Trap counts were assessed in 2 ways. First, the number of California red scale on the entire trap was counted to a maximum of 1,000, subsequently referred to as actual California red scale counts. A 1,000 California red scale cut-off was chosen because it represents management threshold for California citrus producers during the fourth male flight (Anonymous 2017). Second, all California red scale within bounding boxes on the trap were counted. The bounding boxes are used to expedite manual trap counts; the boxes represented 13% and 20% of the total sticky area of the single-sided and double-sided California red scale traps, respectively (Table 1). To compare, box counts between trap type counts were standardized to 193.50 cm2 such that counts could be expressed in terms of the management threshold of 1,000 California red scale per 193.50cm2 (Anonymous 2017). To achieve this, box counts were multiplied by a factor of 10 and 5 for the singled-sided and double-sided California red scale traps, respectively (Table 1). Box counts are subsequently referred to as estimated California red scale counts.
Degree-d accumulation was calculated from hourly temperature recordings retrieved from an onsite weather station (ATMOS 14, METER Group, Inc., Pullman, Washington, USA) located near the center of the experimental plot. Degree-d were calculated with the single sine horizontal method, with a lower threshold of 11.7 °C (Grout et al. 1989; Anonymous 2017). Degree-d based on regional temperature records were retrieved from http://ipm.ucanr.edu/weather/; degree-d were calculated with the same parameters as above.
The estimated California red scale counts during male flights were analyzed with a generalized linear model, with negative binomial errors and a log link function. Variance was partitioned into the main effects, trap type, trap location (replicate), flight number, and all interactions. Akaike information criteria was used to obtain a minimal adequate model. Significant effects were assessed with likelihood-ratio tests.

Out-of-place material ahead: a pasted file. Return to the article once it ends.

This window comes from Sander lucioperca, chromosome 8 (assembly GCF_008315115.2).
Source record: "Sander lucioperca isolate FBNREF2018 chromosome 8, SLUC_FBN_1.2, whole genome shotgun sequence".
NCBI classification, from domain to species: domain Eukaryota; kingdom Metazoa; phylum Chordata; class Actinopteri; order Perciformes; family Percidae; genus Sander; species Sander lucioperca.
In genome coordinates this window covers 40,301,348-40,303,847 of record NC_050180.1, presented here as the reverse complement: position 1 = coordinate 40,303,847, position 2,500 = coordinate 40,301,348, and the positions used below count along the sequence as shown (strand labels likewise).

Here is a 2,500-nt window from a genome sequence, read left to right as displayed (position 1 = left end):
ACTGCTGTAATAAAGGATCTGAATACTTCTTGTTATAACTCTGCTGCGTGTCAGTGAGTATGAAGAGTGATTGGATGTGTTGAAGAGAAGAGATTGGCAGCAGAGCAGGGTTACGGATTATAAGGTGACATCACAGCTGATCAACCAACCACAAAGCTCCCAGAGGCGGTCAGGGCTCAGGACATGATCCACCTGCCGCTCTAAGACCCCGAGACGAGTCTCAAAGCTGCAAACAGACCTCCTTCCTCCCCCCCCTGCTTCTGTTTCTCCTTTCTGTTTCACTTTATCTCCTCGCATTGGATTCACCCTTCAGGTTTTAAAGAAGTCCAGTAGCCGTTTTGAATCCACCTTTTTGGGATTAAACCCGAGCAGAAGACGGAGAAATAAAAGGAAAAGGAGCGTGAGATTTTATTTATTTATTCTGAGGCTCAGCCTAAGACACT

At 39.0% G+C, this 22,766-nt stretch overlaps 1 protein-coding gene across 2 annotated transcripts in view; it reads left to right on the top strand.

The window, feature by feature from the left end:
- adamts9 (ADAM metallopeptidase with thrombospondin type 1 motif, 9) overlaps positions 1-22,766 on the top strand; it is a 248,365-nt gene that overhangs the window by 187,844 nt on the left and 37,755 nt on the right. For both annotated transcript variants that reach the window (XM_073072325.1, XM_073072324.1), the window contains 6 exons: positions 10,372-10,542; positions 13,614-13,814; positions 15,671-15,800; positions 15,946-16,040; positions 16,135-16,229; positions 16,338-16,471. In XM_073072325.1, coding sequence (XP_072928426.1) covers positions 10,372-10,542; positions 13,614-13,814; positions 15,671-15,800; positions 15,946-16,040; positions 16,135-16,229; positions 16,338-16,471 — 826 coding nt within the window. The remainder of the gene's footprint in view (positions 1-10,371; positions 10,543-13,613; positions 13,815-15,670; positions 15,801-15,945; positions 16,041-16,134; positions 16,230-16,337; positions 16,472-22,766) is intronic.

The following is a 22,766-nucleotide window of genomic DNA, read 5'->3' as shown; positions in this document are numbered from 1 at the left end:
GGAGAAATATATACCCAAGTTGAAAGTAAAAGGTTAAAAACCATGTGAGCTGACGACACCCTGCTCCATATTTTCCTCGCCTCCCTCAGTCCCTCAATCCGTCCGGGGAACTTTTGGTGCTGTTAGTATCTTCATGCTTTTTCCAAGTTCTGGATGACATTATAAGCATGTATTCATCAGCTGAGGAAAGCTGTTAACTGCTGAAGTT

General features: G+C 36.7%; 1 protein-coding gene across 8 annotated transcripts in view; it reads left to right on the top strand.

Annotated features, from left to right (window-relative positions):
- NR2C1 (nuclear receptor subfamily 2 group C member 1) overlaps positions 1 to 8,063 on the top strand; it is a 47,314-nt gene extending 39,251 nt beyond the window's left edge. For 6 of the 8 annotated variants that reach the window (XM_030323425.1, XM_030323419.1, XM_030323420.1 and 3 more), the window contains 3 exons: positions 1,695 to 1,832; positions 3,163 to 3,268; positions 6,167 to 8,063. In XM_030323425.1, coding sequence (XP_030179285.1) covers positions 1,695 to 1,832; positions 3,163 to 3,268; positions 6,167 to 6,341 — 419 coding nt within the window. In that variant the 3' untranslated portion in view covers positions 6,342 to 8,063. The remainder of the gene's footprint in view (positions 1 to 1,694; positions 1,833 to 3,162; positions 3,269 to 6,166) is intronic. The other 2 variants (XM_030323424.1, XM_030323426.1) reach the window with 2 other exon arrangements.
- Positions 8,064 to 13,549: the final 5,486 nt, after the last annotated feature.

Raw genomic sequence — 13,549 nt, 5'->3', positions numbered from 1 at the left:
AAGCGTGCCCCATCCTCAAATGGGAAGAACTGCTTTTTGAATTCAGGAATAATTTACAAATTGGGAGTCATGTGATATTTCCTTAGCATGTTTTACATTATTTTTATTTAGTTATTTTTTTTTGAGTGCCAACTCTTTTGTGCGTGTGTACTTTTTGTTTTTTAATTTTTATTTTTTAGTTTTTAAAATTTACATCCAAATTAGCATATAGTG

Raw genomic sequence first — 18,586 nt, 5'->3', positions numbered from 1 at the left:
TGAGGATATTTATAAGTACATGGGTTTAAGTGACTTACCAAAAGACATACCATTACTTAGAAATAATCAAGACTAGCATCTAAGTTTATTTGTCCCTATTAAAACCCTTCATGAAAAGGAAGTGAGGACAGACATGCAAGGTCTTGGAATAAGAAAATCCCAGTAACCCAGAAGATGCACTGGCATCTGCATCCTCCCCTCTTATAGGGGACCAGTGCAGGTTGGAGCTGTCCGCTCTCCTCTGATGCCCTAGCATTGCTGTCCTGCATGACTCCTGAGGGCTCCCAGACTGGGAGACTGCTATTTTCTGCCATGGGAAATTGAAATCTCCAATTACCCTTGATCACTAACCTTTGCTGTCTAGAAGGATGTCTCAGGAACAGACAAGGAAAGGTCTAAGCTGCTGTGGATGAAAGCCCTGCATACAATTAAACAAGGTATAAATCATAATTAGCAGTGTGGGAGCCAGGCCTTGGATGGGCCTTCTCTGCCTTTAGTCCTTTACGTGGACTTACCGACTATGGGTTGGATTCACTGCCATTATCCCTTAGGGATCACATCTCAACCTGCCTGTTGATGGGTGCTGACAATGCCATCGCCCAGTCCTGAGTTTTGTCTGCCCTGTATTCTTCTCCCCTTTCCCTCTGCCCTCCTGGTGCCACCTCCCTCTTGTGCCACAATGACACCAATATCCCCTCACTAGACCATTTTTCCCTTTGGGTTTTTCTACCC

The proportion of all traps reaching management thresholds of 1,000 California red scale were analyzed using a generalized linear model with binominal errors and log link function. Variance was partitioned into the effects of trap type, sampling date, and a [trap type × sampling date] interaction. To determine if data set (e.g., actual California red scale count, estimated California red scale count), influenced the probability of > 1,000 California red scale trap captures, a second analysis was conducted as above with the effect of trap type, data set, sampling date, and all 2-way interactions. All analyses were performed in R vers. 3.5.1 at a significance level of α = 0.05 (R Development Core Team 2015).
The California red scale trap captures varied across time, and 3 distinct male flights were evident during the sampling period (Fig. 2A). The first male captures occurred on 13 Apr, and this date was used as a biofix. Predicted flight times based on accumulation of degree-d from onsite and regional weather stations were similar for both the second (on-site 19 Jun; regional 18 Jun) and fourth flights (on-site 5 Sep; regional 2 Sep) (Fig. 2B). The occurrence of male flights conformed with the phenological growth model for California red scale (Anonymous 2017) (Fig. 2B). Estimated California red scale trap captures ranged from 0 to 8,350.
CALIFORNIA RED SCALE CAPTURES DURING MALE FLIGHT PERIODS